A First Visit to Lost Abbey Brewing
As part of brief San Diego County brewery tour last week, along with a couple of other guys, following our first brewery at Bagby Brewing, we then made a stop for a duo of breweries. Located in the original location for Stone Brewing, both Lost Abbey Brewing and Port Brewing share a space. It’s in a warehouse that is spacious and they have free 1oz bags of Snyder’s of Hanover Bacon Cheddar Pretzel Pieces (OU-D) available complimentarily for customers, which is really cool. Since we started off with the Lost Abbey beers, I, too, will begin discussing Lost Abbey, leaving Port Brewing for a future post.
For our drinking, our trio shared 4oz tasters of the beer. We started off with Devotion (6.5% ABV), a dry-hopped blonde ale, which I found to be banana-y, crisp, and nice. Next up was Avant Garde (7.0% ABV), a French-style “bier de Garde” farmhouse ale, which was pleasant. Then we had Red Barn (6.7 % ABV), a spiced saison made with ginger, orange peel, black pepper, and grains of paradise, which was very pleasant, with a pleasant effervesence, and it would be lovely on a summer day. Next up was Lost & Found (8.0% ABV), an abbey-style dubbel made with a sweet malt finish, which had a raisiny nose and taste and was noticeably malty. Then we had Judgment Day (10.5% ABV), an abbey-style quad made with raisins and a chewy malt finish, which was really tasty, nicely-flavored, only a little sense that it’s boozy. Then we had the 10 Commandments (12.0% ABV), a Belgian dark strong ale with saison yeast, brettanomyces, blackened raisins, orange peel, honey, and rosemary, I found to be fruity, and citrusy, which was not really my thing, but I recognize that it’s good.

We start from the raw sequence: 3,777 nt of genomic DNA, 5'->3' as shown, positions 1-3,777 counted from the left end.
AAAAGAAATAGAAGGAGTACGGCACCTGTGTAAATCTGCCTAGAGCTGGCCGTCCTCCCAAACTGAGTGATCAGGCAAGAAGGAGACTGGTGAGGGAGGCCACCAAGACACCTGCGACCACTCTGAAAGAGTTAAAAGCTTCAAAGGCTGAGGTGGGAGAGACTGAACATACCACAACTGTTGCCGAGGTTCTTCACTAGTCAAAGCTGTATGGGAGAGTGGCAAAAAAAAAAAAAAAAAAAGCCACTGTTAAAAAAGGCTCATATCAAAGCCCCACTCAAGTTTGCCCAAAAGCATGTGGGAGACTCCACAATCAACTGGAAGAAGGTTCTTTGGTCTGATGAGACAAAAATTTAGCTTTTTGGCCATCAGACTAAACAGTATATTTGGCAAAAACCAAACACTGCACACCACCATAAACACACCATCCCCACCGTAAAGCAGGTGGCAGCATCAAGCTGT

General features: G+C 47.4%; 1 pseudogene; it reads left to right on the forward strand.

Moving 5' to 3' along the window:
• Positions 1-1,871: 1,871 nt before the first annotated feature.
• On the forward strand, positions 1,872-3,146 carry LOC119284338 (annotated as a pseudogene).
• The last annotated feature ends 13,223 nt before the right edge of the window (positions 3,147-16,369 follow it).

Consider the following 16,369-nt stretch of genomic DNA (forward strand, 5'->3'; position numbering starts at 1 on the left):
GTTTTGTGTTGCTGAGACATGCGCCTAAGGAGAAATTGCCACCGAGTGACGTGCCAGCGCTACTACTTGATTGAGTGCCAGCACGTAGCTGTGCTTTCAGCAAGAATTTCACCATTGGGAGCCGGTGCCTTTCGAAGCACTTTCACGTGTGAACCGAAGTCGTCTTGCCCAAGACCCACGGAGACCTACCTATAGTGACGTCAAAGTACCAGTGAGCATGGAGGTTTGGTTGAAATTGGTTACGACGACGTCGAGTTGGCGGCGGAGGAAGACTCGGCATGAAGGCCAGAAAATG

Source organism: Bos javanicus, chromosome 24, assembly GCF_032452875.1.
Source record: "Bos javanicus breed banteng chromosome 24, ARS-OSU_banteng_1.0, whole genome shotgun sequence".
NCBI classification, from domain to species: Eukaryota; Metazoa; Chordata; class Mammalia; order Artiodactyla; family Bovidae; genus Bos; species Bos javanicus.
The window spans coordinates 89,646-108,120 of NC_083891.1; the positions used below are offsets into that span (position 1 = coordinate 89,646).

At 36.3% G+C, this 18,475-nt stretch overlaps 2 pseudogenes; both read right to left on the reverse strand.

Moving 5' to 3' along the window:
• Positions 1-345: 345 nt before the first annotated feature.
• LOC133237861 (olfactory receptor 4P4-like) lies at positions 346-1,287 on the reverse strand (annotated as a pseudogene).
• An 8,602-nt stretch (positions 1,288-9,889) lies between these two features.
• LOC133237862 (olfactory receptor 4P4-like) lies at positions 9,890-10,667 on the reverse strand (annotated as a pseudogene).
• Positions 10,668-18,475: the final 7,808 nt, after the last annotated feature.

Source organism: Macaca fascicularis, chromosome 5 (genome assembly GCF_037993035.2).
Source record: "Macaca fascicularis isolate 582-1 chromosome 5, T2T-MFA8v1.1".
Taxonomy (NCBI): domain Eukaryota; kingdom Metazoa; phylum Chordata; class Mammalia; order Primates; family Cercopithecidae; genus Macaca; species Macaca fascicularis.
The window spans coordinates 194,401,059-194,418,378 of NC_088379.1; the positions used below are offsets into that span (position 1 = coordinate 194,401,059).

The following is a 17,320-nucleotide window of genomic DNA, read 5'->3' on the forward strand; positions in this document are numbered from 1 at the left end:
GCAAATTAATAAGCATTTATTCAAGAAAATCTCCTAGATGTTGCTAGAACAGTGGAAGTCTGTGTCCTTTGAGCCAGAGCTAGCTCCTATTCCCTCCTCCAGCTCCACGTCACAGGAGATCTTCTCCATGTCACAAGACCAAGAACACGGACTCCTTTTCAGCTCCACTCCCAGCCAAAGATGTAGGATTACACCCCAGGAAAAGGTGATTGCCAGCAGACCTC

The stuff on the main drafts were good, but the special beers were great! Of these special beers, we started off with the Cuvée de Tomme (11.0% ABV), which was lovely: sour and delicious. Then we had the Framboise de Amorosa (8.5% ABV), which was very delicious! It was fruity, sour, cherry, and bourbon barrel-aged. We then had Bourbon Santa’s (13.7% ABV), which had been aged in bourbon barrels and had a vanilla nose, big, boozy, delicious, but not crazy sweet. Then our bartender gave us a blend of the Bourbon Santa’s and the Framboise de Amorosa, which was a brilliantly delicious combination of the sourness and fruitiness of the framboise with the big, boozy character of the Bourbon Santa’s. Props to that bartender!
I couldn’t tell which was my favorite, either the Cuvée de Tomme or the Framboise de Amorosa, but they were both very tasty and tart sour beers, which were delicious. I should also mention that the regular beers are $1 for the 4oz, while the special beers were $5 for the same amount of beer. However, it was clear why they were more pricey – they were also a lot more delicious!